To control its size mainly? When and how please and thanks
I did in January. Waited until plants were 3 years in the ground. The blooms were very large and lasted making winter interest but after the ice clobbered them and plants were a leggy mess, pruned hard. Both plants coming back nicely now.
I wanted to keep a full structure so left branching and pruned to about 2' from ground, cutting slanted about an inch above a bud. Would not have cut so deep down except ice broke many branches anyway.
Hydrangeas like water and part shade. Their color can be changed from pink to blue by adding aluminum sulfate to the soil around them. Also helps to blue by making soil more acidic, adding compost & coffee grounds.
When and how you prune a hydrangea depends on which type it is. The more common bigleaf hydrangeas, H. macrophylla - those that produce the mophead and sometimes lacecap flowers in pinks, blues and whites - bloom on growth that was produced the previous season. Pruning now eliminates this season's flowers. Paniculatas and the arborescens ('Annabelle') bloom on new growth and can be pruned back in early spring at will.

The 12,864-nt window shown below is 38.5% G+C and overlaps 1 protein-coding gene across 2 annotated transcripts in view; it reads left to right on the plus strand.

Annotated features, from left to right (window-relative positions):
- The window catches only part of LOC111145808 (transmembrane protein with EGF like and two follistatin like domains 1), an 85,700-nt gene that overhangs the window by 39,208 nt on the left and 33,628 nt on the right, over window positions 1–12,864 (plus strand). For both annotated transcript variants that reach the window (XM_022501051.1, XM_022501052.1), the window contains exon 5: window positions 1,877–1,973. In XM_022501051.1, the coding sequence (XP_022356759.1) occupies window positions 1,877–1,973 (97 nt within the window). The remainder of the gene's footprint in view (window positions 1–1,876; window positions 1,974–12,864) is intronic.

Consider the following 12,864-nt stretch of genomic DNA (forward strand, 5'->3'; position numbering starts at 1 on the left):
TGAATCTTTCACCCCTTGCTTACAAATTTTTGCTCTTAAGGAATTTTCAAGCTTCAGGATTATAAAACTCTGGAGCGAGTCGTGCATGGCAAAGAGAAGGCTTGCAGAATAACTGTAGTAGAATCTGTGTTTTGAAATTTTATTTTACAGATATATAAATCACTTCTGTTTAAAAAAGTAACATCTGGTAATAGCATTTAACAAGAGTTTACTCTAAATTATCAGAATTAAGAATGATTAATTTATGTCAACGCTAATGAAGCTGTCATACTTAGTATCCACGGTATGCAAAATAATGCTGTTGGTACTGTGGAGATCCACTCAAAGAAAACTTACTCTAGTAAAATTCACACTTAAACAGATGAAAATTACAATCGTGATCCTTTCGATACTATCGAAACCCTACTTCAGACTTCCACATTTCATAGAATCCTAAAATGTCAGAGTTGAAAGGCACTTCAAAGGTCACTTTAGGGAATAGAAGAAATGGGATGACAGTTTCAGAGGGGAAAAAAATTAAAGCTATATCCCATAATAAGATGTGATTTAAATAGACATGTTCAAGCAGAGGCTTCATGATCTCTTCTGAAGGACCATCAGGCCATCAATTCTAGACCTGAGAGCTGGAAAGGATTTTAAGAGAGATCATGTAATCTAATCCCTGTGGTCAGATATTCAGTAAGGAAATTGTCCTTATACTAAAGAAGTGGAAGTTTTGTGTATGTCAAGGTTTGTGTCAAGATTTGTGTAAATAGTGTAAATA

Ideally, I'd like to see bigleaf hydrangeas sited according to how large they may get and not pruned at all, but that's not always practical. The recommended way to reduce height or control size on these is to remove 1/3 of the oldest stems each year. This allows the plant to continue to flower on schedule on the remaining stems but encourages new and more vigorous growth from the the root crown. By the end of the thrid season your plant will be significantly smaller, rejuvenated in terms of vigor and will only have missed a few potential blooms.
You can of course cut the entire plant back as cascadians has done but understand this will prevent any flowering this year.
My experience with hydrangeas here is that they die back so far every winter I just wait until they start leafing out in spring and remove all the dead growth above the buds. This last winter killed all but one hydrangea, my lacecap, but it does seem to have some live buds growing.:)